[00:18:25] I think that there are people who are good at it naturally are drawn to those things like that was me doing journalism. And I think this is why it was an easy transition for me into developer relations. Because we talked about this on systematic, because a lot of it is like, just kind of knowing your audience and knowing how to explain something.

[00:18:44] Um, like in, in my interview with Microsoft, my, what I white boarded was, how did, how would you break down a complicated story? And I, I broke down because it didn’t, it just happened. I had written a very complicated story about, uh, [00:19:00] the then, um, Oh, I guess he still is. He’s in jail now. He was recently sent back or whatever, but the, uh, de facto head of Samsung was involved in this scandal with the then prime minister of South Korea.

[00:19:15] And there’s all this shiny ball stuff. And it was very complicated and it was one of those things where, um, I knew the story was interesting and I pitched it to my editors and was originally they kind of dismissed it. And then they came back a couple, like a month or so later. And they’re like, Oh no, we want this story written now.

[00:19:33] And I was like, well, mother fucker, God, you know, cause it was really complicated and it was one of those things where we had to explain. I had to explain the shy ball system. I had to explain the, uh, different, uh, w which is unique to South Korea and how their corporations work. I had to explain the infighting happening within the Lee family, in which control Samsung had to explain the different bribery and other, um, you know, like, um, uh, you know, like, [00:20:00] uh, corruption scandals happening within the government.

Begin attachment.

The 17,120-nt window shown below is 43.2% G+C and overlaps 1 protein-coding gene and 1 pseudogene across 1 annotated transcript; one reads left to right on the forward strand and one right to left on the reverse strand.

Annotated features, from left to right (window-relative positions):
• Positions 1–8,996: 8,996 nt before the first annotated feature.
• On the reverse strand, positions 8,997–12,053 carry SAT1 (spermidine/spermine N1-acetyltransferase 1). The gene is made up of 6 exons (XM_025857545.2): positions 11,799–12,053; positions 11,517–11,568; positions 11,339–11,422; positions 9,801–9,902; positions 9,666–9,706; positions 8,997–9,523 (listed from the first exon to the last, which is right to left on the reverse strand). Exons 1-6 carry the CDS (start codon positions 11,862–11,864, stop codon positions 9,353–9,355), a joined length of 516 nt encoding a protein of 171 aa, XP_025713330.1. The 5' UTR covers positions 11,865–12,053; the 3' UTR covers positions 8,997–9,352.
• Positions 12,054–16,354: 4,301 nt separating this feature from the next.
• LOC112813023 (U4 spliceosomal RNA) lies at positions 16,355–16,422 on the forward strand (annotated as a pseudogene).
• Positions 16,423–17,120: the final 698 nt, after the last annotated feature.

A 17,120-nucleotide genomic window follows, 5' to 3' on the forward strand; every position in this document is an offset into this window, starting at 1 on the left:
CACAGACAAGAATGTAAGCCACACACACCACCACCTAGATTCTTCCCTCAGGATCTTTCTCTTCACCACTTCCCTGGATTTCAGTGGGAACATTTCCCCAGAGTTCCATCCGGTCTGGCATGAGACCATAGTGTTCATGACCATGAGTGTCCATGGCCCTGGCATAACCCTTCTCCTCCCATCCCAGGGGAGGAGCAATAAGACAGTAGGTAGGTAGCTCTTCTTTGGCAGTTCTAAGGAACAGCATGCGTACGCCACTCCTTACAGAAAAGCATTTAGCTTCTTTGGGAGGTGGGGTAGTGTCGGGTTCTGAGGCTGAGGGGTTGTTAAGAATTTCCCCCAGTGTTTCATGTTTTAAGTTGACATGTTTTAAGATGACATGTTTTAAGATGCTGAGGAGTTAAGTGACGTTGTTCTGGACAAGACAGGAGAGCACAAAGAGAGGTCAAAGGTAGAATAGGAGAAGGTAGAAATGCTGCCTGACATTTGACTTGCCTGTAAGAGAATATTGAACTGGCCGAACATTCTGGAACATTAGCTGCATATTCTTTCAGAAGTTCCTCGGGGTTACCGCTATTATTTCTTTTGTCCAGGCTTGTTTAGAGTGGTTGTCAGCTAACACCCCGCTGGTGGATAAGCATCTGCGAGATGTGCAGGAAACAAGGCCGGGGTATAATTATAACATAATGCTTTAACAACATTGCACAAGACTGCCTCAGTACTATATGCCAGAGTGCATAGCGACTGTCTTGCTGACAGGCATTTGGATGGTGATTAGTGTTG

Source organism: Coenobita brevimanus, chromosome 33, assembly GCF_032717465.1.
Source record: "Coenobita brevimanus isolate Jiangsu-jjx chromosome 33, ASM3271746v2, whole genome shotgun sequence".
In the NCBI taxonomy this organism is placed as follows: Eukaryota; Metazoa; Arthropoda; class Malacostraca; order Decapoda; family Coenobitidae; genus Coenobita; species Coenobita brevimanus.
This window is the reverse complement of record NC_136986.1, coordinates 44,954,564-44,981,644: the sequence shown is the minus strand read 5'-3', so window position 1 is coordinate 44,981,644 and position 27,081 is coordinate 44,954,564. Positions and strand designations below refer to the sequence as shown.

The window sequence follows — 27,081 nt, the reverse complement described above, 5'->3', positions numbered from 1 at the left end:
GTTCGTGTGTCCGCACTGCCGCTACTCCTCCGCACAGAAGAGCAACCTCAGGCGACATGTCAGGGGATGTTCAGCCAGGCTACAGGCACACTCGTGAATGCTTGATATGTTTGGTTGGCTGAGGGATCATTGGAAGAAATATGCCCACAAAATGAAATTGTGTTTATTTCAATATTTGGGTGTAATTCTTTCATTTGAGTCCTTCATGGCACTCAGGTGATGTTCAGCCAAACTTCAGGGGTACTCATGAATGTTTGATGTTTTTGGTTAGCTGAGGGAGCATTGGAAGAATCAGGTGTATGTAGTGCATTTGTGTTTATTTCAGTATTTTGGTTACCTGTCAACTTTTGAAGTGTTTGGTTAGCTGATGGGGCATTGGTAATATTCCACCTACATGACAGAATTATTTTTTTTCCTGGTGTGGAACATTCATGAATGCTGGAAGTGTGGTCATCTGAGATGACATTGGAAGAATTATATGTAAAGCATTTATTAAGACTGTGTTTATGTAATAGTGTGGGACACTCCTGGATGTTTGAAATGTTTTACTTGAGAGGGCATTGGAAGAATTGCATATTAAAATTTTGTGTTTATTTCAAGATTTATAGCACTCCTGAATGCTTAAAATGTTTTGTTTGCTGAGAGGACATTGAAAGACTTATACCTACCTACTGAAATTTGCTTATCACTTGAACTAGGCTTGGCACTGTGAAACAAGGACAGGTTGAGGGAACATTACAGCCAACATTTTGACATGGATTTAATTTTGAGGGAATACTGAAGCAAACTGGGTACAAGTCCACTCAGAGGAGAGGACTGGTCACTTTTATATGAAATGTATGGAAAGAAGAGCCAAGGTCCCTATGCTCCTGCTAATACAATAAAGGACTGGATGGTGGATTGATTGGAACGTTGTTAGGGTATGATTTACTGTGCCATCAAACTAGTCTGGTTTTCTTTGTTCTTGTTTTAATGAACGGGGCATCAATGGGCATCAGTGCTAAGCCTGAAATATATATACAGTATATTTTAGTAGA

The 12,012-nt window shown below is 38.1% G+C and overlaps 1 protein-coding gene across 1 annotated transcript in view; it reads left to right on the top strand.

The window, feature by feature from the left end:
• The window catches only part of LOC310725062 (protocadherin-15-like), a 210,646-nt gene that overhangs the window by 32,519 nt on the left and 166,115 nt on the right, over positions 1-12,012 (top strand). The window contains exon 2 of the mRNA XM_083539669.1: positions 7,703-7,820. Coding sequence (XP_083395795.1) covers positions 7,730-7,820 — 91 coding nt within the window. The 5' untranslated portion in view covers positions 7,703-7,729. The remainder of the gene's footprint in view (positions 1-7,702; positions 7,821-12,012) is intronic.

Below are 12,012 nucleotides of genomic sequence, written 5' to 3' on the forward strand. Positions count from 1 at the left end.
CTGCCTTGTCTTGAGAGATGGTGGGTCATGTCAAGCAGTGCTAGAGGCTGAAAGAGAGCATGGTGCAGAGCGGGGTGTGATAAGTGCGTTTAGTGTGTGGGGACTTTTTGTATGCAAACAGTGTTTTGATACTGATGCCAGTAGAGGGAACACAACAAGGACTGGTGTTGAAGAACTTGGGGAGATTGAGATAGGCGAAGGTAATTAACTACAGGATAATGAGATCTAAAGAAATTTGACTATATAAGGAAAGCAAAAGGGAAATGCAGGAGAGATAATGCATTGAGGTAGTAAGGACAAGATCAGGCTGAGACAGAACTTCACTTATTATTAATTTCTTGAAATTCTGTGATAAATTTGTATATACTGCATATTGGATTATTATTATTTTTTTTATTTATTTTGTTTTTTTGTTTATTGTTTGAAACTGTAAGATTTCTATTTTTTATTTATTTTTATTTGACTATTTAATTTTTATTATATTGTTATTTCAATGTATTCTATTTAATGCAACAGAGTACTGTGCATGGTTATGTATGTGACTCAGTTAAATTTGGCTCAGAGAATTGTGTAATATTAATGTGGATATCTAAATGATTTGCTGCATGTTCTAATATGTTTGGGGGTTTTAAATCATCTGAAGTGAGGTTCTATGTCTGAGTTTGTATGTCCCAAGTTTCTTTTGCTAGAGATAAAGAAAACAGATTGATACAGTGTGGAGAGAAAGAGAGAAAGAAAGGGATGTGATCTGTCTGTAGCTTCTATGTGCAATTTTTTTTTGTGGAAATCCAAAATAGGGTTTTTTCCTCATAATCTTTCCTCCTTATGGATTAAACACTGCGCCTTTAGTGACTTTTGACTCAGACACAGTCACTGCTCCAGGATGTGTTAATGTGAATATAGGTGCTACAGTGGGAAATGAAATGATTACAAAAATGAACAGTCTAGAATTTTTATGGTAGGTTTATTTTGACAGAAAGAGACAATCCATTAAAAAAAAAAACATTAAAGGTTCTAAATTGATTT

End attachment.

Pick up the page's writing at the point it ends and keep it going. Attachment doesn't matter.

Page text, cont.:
[00:20:03] You know, there were like all these moving parts and. Had to kind of weave it into a way that people who weren’t deeply in the weeds could do it. And some of it too was because as I’d kind of gone down the rabbit hole, that’s why I’d want to try the story to begin with. Like I had to learn about that stuff myself, which is also a thing that is frequently, at least for me.

[00:20:21] And I think for you too, like we, we have a problem we need to solve from a development standpoint. You go down the rabbit hole, you’re figuring out what you’re doing, and then you have to kind of figure out a way, okay. How do I now explain this to other people so they can see the value in what you’re doing?

[00:20:37] So,

[00:20:38] Brett: [00:20:38] do you think ADHD helps you at all? Yeah, me too. I feel like part of like, part of the reason that I write clearly and succinctly is because I’m always thinking about what I be able to read through this. And I don’t have a high capacity for long articles. Like anything that re anything that’s more than like three pages of a desktop display, [00:21:00] text I’m out.

[00:21:01] Like I’ll never make it to the end. Um,

[00:21:03] Christina: [00:21:03] no problem with long articles, but yeah, I feel like. My ADHD helps me with that. Um, maybe being succinct or being understandable. I don’t know. I think part for me, I always use not so much now because she’s not like the perfect muse for this, but for the stuff that I did at Mashable and Gizmodo and when I would go on CNN and other places and whatever, and I would need to explain like a really complicated.